“I am pleased that the Department has brought Joaquin Guzman Loera (El Chapo) to justice by securing a conviction against this drug kingpin, who was a principal leader of the Sinaloa Cartel,” said Acting Attorney General Whitaker. “As was clear to the jury, Guzman Loera’s massive, multi-billion dollar criminal enterprise was responsible for flooding the streets of the United States with hundreds of tons of cocaine, as well as enormous quantities of other dangerous drugs such as heroin and methamphetamine. The trial evidence also overwhelmingly showed that Guzman’s unceasing efforts to expand his cartel’s control and consolidate its power left a wake of corruption and violence in communities in both Mexico and the United States. This case demonstrated the extraordinary reach of the U.S. government, our tenacity and commitment to pursuing kingpins like Guzman whom — if their power is unchecked — will, like Guzman, develop what for 25 years was an almost unstoppable capacity to move massive quantities of drugs into our country. Guzman had the capital to absorb huge losses and run his enterprise with impunity; the enormous power to corrupt; and the capability to employ violence on a massive scale. This case, and more importantly, this conviction serves as an irrefutable message to the kingpins that remain in Mexico, and those that aspire to be the next Chapo Guzman, that eventually you will be apprehended and prosecuted. Finally, this verdict demonstrates that the United States, working in close partnership with the Mexican government, will continue to bring all possible resources to bear in its fight against international drug traffickers and their violent organizations.”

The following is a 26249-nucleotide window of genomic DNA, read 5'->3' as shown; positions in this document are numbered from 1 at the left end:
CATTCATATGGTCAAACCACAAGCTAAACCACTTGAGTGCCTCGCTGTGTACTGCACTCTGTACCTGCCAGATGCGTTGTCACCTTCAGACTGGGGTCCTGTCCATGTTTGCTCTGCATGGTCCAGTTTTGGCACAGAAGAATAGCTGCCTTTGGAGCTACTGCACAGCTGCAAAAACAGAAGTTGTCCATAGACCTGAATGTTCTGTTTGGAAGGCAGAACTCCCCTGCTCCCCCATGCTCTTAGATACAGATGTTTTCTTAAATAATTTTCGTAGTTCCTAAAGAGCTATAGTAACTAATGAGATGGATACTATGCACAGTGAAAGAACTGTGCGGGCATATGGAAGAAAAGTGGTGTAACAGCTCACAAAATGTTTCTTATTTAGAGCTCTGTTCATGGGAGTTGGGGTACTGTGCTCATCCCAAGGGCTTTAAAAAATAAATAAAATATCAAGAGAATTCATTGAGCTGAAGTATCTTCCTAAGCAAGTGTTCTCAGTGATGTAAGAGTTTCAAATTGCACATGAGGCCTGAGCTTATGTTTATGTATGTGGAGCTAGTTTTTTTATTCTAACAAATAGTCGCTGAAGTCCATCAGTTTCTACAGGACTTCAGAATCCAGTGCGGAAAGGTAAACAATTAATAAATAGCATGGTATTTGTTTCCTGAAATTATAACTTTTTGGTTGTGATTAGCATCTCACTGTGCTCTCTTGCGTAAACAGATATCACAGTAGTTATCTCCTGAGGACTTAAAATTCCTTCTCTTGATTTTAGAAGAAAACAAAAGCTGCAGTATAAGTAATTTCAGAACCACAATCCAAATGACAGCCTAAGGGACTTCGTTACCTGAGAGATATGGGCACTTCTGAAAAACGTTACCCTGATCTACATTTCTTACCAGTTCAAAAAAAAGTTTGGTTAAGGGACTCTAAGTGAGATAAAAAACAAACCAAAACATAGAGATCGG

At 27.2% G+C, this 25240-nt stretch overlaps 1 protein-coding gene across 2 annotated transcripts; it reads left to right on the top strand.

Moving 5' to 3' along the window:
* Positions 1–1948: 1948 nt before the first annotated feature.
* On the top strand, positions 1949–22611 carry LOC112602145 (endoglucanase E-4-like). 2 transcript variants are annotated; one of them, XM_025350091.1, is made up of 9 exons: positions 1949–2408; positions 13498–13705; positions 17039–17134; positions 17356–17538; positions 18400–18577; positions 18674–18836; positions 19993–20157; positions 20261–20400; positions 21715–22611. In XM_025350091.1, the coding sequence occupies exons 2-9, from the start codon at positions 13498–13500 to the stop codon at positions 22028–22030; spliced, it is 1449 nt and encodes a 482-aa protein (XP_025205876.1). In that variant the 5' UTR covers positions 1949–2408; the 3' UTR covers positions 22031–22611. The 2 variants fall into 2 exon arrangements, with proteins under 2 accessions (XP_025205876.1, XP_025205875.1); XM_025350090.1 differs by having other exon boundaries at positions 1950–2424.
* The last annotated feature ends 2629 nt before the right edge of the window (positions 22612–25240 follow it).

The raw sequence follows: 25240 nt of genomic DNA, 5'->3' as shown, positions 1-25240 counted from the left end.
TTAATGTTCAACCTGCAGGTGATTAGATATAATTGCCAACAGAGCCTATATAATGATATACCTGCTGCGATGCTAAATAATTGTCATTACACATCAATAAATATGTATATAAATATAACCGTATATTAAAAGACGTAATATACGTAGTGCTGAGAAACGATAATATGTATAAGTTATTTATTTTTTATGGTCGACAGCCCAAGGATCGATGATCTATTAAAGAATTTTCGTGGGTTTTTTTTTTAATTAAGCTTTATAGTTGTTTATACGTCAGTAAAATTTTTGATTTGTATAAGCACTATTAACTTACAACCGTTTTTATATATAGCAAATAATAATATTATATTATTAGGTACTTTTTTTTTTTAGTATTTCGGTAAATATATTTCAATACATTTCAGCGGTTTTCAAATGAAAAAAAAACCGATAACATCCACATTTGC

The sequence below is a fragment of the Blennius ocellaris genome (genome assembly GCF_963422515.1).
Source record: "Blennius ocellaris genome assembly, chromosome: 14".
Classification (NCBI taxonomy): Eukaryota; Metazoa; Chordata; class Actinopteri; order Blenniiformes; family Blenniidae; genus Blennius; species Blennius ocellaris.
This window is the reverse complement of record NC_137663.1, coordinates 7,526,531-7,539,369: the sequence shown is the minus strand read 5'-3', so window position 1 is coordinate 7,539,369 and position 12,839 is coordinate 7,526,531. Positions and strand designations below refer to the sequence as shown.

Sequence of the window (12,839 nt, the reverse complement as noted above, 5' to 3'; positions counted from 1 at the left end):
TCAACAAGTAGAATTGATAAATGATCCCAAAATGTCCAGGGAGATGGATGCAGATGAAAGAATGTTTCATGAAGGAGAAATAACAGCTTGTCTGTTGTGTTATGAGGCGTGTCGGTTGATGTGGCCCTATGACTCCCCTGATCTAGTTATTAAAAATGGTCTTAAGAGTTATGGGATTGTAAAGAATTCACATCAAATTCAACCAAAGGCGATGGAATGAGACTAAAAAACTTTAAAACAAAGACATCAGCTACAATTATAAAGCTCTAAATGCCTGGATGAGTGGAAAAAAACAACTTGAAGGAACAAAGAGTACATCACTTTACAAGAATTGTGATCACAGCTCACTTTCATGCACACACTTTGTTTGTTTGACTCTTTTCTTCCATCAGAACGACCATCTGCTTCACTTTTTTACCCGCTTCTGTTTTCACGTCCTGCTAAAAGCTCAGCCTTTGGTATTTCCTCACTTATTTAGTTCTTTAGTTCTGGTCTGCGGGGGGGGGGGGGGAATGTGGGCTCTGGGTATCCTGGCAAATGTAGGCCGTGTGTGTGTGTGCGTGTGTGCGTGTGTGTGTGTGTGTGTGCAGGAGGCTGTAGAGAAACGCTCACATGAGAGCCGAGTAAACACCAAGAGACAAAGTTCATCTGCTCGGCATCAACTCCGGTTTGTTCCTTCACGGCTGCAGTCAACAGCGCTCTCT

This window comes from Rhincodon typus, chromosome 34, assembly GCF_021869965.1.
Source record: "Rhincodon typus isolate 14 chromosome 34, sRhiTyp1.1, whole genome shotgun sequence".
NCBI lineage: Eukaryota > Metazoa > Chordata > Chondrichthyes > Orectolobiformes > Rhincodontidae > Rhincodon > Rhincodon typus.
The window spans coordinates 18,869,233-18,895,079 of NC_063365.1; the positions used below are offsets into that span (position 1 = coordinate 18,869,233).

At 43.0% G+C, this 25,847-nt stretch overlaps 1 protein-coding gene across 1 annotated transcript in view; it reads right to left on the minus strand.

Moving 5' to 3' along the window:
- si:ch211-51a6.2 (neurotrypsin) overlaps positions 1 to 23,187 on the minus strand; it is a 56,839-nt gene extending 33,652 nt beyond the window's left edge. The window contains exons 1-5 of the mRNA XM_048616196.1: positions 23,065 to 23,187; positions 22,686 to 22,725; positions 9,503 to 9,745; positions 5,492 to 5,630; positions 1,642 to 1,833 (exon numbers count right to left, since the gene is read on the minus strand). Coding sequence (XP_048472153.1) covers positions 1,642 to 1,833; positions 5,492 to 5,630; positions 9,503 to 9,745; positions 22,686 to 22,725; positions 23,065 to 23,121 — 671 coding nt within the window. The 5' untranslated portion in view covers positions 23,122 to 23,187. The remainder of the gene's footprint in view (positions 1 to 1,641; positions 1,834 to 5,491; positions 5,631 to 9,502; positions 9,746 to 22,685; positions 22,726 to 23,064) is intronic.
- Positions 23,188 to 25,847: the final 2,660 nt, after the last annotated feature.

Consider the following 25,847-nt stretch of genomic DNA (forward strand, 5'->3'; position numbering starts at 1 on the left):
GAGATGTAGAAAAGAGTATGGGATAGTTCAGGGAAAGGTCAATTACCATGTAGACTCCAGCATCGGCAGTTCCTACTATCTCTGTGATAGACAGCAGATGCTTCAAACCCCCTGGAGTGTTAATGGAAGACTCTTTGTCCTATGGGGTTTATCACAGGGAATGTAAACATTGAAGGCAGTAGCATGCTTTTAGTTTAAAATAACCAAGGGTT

“Today’s conviction of Joaquin “El Chapo” Guzman demonstrates the dedication and determination of the men and women of DEA to bring the world’s most dangerous and prolific drug trafficker to justice,” said DEA Acting Administrator Dhillon. “Those who bring drugs and violence into the United States that destroy lives and communities will not be tolerated, nor evade our reach. The success of this case is a testament to the strength of our relationship with our Mexican counterparts. DEA will continue to pursue justice worldwide and protect Americans.”